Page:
It’s very intense to be playing Nina. There’s a lot of funny stuff in it – and she obviously does comedy and can make people laugh, but then there’s also drama. And she dances. There’s a sex scene. It’s just endless. Mostly, we talked about it a lot. [Mary’s] not big into rehearsing, and I can go either way, so we talked about who she is and where she was coming from and what was happening in each scene and the parts we did rehearse were the stand up, which I think was the part that worried her the most although I knew she was going to be totally fine. It was just a question of getting her comfortable and in the rhythm. Together and separately, we watched a lot of comedy, we went to shows and I’m very familiar with the comedy scene, more New York than in LA because I used to be in it, and we had a great comedy consultant in the movie, Jamie Loftus, who is a young comedian who was integral in this because it was her and I, and Mary sometimes, adding jokes and taking it further. Jay Mohr was helpful as well. We just ran our routines past him and took notes.
Ever since “All About Nina” had its world premiere on Sunday at the Tribeca Film Festival, critics have not been able to stop raving about not just the film and director Eva Vives’ work, but about Mary’s incredible performance in the role of Nina Geld. In the film, Mary plays a stand-up comedienne who flees to Los Angeles to escape an abusive lover and face her demons. As always, be sure to click on the provided links to read the reviews in full.
The Wrapwrites: First-time feature director Eva Vives (who co-wrote “Raising Victor Vargas”) has a lot to say and finds some provocative ways to express it all. A major late-act revelation, in particular, is likely to be a significant talking point after screenings.
But the movie’s deepest emotional impact comes from an electrifying star turn by Mary Elizabeth Winstead. The reliably excellent Winstead takes charge from the moment she swaggers on screen as Nina, a 33-year-old stand-up whose brutal cynicism hides a lifetime’s worth of secrets. There’s a much trickier and more dramatic segment later in the film, which isn’t as deftly written. But it is played with stunning power by Winstead, who fully sells every up, down and reversal Nina experiences. Though the material isn’t quite ready for primetime, Winstead once again proves herself a major player.
Mary Elizabeth Winstead deserves an Academy Award nomination for this performance. “All About Nina” would not be the same without her. A comic with a fear of intimacy, a performer who vomits after their act, these are not inherently original concepts. Winstead, however, shows you them in a way that’s wholly unique. Laid bare at times both emotionally as well as physically, Winstead is asked to do it all. Two very different stand up routines showcase this as well. One is her aggressive, sexualized act, which is meant to put up a wall. The other is a full-blown confession, which is unlike any other stand up set you’ll ever see. It has stayed with me in a big way. If there was any justice, that would be her Oscar scene. Simply put, Winstead has always been a talented actress (“Smashed,” among many other examples), but this is career best work.
The premise offers plenty of room for yet another impressive performance by Mary Elizabeth Winstead; balancing its darker moments with humor and warmth, the picture has a broad enough appeal to — finally, movie gods? — get Winstead onto the first-choice lists of top-tier filmmakers. Phobias and lousy decisions notwithstanding, Winstead is no typical rom-com neurotic in the role. The actress makes Nina self-aware and unapologetic, in command of her art if not her libido.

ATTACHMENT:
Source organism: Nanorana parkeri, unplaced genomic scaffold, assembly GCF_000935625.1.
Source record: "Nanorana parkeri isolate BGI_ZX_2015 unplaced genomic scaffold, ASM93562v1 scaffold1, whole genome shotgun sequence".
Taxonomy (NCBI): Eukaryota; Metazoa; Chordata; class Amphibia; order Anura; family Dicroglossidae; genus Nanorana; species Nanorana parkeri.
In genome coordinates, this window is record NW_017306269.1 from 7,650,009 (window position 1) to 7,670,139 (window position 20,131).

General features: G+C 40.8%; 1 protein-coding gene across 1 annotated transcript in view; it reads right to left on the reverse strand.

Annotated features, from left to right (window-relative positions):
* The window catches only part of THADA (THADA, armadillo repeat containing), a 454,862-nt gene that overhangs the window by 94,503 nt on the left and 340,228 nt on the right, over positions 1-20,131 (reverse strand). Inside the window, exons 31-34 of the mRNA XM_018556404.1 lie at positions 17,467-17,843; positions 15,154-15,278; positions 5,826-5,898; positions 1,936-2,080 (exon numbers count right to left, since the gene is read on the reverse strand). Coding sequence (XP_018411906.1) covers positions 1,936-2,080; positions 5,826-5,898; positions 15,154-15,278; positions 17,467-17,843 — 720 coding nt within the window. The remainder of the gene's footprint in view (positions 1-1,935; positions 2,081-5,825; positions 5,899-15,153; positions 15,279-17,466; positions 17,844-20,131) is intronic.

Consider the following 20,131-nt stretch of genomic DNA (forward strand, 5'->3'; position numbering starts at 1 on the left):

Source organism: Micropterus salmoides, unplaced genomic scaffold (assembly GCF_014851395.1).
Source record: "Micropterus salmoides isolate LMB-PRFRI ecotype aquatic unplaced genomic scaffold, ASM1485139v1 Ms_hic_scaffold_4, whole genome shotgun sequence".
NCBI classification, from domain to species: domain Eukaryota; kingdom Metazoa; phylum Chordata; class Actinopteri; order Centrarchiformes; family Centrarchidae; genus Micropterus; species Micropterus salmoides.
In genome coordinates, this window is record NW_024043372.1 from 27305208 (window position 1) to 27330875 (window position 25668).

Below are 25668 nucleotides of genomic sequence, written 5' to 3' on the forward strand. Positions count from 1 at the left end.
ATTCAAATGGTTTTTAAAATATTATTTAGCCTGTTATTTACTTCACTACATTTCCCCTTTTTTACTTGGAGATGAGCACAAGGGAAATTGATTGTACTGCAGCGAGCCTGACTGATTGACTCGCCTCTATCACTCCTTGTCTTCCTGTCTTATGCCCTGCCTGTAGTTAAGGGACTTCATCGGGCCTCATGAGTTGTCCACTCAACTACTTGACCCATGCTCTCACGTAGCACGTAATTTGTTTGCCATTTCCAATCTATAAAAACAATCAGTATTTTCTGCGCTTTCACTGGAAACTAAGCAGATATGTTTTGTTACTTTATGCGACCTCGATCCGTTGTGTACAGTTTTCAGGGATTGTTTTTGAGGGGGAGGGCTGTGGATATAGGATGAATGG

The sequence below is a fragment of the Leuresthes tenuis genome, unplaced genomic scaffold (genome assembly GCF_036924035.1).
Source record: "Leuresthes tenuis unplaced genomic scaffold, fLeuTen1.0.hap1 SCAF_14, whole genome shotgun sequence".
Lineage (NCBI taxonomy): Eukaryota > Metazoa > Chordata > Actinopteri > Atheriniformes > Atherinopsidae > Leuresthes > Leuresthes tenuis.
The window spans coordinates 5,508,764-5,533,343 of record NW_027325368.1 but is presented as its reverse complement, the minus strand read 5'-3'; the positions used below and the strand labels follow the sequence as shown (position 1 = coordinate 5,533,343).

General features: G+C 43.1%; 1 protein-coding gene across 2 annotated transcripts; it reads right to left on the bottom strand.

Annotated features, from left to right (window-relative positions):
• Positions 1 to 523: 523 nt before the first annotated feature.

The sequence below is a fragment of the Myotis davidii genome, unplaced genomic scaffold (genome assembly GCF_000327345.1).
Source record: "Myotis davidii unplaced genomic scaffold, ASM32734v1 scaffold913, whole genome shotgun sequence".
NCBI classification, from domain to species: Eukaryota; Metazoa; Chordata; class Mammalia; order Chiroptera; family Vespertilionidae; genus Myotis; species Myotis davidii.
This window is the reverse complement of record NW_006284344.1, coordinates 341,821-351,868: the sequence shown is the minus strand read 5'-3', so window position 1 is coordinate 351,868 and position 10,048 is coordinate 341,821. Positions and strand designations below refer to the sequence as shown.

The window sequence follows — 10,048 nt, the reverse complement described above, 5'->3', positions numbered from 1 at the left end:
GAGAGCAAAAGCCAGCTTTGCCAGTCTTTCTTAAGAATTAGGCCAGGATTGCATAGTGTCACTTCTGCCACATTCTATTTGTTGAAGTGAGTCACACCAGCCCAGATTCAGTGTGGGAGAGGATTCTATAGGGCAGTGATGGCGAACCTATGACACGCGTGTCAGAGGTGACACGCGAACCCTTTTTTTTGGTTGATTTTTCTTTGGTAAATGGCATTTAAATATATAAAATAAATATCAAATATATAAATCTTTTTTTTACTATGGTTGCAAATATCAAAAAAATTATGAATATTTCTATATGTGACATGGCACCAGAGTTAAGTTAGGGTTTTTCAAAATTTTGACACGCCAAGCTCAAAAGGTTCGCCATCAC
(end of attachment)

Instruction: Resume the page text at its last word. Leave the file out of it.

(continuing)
Premiering in Tribeca’s US Narrative Competition, All About Nina should travel further thanks to its of-the-moment female protagonist and Winstead’s memorable performance. It should also help bring Winstead (10 Cloverfield Lane, TV’s Mercy Street and Fargo) and Vives the mainstream attention they deserve.
Winstead is so strong here that her co-stars can’t help but pale slightly in comparison. An electric turn from Mary Elizabeth Winstead pulses through this striking feature debut from short filmmaker Eva Vives, which effectively shines a light on issues of honesty, identity and equality through the story of a stand-up comedian transplanted from cacophonous New York to the more introspective LA. While the character’s resulting journey of self-discovery may follow familiar lines, it is bracing nevertheless.
Now that Mary did some promotional work at the Tribeca Film Festival for her new film “All About Nina” in New York, we have some new photoshoots to look at for the new year and they’re all fantastic (as usual). All of them were taken during the festival. Check out the gallery for all the great new photos.
I have added new candids of Mary leaving the set of ‘Gemini Man‘ earlier this week in Colombia before she headed off to New York to premiere her new film ‘All About Nina’ at the Tribeca Film Festival. Head to the gallery to check out the pics.
Tonight in New York City, Mary attended the world premiere of her new film, All About Nina. At the event she was joined by her co-star Common and the director of the flick, Eva Vives. I’ve begun adding some photos of Mary at the event and from the after party so check back since I will continue to update. Additionally, two of the first reviews have come out. One from co-star Jay Mohr and another from unseenfilms.
Head to the gallery to check out the brand new pics. Mary looks stunning, you guys!
From the #AllaboutNina premiere screening. Respect to my family @common for being a true Leading Man. Friends, #MaryElizabethWinstead will be nominated for an #Oscar
One of the single greatest performances I’ve ever seen in film.
I’m grateful to have shared a screen with her.
That the film works as well as it does is due in large part to the cast especially Mary Elizabeth Winstead and Common who make their characters real people we really like. Winstead should be singled out and up for numerous awards with a performance that is deceptively simple (a comedian with issues? Piece of cake right?) but in fact reveals itself to be filled with very real and very raw emotion. She is not the typical by the numbers movie girl but one many of us know or are ourselves. ALL ABOUT NINA is one of the best of the early crop of films I’ve seen at Tribeca and it is highly recommended.